Tuesday, November 29, 2011

Thankful Thanksgiving

I am very thankful that my Thanksgiving meal turned out well this year. I don't usually do too much cooking at Thanksgiving, just maybe a dessert. Last year we got take out so I did nothing. I may have rasied the bar too high.

Braised vegetables, turkey, potato leek potage
We usually have a small Thanksgiving, just my husband, my parents, my brother and often his roommate (if he doesn't go home to the east coast). Most of my extended family is scattered across the country so we don't see them for Thanksgiving. Out of the 6 of us at dinner this year, 3 were vegetarian so I had to keep that in mind as I cooked. I planned to make stock out of the turkey bones and use the stock to make some of the other dishes but apparently vegetarians frown on their vegetables being cooked in turkey. Who knew? I made vegetable stock instead.

I really wish I had taken pictures of the process of making the vegetable stock because it is just so pretty. The combination of carrots, onion, leeks and celery all chopped up just makes me happy. It looks so fresh and delicious. I love making stock now.

Pumpkin Chiffon Pie
Anyway, I made the stock the night before and we used it to brine the turkey. We also used it to make the braised vegetables the next day and the potato, leek potage (probably the biggest hit at dinner). I also made citrus cranberry relish, biscuits, crack butter*, and pumpkin chiffon pie. My husband cooked the turkey and made couscous. I had learned to make gougeres (tasty little cheese puffs) the day before in class so I decided to throw those in as an appetizer.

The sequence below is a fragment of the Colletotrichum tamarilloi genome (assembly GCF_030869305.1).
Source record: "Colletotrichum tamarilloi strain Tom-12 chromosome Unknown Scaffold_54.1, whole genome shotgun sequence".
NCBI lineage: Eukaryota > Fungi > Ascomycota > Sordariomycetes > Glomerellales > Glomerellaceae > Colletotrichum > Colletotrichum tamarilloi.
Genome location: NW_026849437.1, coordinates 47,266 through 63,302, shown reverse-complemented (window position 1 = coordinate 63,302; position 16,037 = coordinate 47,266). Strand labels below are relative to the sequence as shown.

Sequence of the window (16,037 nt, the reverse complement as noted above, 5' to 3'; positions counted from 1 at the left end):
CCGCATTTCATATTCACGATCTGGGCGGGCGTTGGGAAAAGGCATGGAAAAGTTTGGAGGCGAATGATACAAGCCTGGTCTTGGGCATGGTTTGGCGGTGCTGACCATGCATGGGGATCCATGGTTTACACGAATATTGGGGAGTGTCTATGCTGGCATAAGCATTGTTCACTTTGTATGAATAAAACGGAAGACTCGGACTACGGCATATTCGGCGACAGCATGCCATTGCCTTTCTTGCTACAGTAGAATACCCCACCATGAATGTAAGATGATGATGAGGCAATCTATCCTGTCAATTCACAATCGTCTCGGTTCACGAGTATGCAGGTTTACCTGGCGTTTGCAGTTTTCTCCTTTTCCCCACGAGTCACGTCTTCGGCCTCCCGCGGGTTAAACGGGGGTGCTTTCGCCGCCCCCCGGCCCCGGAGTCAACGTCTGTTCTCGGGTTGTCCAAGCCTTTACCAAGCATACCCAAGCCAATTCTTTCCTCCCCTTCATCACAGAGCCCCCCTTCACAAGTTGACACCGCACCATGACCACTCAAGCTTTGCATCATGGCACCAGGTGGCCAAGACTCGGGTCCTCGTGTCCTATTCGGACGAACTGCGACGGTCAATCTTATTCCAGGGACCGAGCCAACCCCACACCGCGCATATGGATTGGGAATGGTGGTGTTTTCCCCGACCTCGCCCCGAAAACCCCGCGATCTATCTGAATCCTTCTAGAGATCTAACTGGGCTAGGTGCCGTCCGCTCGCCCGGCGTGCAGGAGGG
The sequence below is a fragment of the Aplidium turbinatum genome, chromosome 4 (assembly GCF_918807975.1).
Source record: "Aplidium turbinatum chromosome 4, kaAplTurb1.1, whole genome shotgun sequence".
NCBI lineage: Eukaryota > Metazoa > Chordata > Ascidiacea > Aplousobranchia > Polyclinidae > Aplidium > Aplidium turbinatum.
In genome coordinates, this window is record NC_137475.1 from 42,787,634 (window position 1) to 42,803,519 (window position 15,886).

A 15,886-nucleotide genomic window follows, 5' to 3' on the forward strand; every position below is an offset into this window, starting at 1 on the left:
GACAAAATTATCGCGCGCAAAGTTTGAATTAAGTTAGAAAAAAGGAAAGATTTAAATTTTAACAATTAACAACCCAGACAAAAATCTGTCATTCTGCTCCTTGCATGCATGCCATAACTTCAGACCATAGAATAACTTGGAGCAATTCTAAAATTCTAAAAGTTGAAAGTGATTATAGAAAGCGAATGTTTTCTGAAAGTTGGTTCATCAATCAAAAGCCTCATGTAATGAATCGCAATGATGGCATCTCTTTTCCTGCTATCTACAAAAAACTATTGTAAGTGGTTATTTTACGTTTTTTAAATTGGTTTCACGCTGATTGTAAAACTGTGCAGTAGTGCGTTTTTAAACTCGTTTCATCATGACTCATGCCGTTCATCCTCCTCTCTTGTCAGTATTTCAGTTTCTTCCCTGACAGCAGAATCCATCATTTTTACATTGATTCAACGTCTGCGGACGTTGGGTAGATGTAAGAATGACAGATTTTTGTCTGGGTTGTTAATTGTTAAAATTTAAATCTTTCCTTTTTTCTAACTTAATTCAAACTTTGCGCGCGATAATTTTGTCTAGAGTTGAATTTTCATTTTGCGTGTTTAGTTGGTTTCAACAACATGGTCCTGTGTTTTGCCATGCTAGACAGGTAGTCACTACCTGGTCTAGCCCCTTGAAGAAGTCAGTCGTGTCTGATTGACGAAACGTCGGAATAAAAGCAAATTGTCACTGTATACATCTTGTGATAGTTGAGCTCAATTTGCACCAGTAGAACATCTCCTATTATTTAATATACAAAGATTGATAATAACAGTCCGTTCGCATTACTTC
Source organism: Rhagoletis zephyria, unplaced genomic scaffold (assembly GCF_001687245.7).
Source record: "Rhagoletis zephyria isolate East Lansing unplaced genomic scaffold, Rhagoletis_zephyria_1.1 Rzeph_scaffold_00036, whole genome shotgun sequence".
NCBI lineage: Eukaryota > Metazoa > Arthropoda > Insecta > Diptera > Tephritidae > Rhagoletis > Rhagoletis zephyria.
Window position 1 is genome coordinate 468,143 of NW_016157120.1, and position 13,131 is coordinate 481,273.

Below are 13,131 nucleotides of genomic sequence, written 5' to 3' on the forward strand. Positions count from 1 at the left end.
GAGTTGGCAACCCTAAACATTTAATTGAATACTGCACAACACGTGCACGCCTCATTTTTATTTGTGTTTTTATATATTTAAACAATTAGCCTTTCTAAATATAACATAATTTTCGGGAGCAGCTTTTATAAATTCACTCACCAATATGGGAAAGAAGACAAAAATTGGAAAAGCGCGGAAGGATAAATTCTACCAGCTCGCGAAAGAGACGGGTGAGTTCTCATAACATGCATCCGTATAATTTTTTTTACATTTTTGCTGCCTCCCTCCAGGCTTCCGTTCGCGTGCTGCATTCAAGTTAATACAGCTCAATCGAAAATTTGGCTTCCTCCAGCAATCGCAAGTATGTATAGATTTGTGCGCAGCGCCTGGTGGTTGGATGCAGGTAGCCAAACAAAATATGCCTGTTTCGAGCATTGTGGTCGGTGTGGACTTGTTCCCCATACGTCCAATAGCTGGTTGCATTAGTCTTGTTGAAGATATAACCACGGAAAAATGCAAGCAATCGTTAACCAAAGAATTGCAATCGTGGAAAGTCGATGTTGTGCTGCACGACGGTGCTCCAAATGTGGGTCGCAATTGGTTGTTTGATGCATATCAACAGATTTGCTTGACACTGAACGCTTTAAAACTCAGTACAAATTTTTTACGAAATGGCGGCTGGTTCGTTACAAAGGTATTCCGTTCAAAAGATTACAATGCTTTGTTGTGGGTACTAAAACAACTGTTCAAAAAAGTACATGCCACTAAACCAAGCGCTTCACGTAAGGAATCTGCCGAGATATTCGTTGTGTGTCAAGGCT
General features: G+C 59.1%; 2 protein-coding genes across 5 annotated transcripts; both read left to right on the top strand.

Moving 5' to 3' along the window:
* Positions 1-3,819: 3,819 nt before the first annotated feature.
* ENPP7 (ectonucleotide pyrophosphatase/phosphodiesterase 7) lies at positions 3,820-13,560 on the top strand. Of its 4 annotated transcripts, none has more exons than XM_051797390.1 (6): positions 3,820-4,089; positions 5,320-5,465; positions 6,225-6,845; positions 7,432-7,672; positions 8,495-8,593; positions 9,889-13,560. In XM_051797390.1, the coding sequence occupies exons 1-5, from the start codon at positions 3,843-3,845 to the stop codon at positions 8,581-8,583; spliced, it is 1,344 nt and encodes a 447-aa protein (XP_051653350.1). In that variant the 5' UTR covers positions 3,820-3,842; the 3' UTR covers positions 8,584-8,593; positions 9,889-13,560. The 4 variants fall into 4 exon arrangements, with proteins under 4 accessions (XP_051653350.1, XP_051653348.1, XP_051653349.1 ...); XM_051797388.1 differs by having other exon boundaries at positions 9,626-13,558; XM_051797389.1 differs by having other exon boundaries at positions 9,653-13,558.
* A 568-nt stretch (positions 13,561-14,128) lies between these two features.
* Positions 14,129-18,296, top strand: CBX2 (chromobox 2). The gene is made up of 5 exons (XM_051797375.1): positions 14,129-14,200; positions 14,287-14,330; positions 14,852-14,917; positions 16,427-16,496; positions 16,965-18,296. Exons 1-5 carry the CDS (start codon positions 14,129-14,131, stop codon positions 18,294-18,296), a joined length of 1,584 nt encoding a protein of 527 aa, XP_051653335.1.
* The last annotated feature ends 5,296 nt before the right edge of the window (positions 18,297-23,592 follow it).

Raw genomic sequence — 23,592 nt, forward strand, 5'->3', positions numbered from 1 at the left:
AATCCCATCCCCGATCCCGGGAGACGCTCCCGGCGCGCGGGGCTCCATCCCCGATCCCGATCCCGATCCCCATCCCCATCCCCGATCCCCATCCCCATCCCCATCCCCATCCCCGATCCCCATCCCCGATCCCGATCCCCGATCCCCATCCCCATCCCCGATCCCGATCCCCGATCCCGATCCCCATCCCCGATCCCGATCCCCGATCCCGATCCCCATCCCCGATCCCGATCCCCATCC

Probably the most startling change from all years past was the lack of panic. If nothing else, my classes have taught me that you can accomplish a lot in four hours. I had about 12 hours including the night before so there was nothing to worry about.

Now what to do with all the leftovers? So far they have become turkey tacos and turkey soup.

*Crack butter is a butter mixture that we first had at our friends' wedding. It is called crack butter because the more you eat it, the more you need. I saw people eating this butter plain at the wedding. I have been known to spread it on an inch thick. It is simply butter mixed with a little cream cheese and a lot of spices but it will change the way you think about butter (meaning, you will begin to think about it all the time).


  1. I am very intrigued by these grugeres. Let me know when you'd like to make them for me. ;-)

  2. The fun thing about grugeres is you can put whatever you want in them. I went with gruyere, chives and nutmeg. I'm thinking bleu cheese and bacon next time.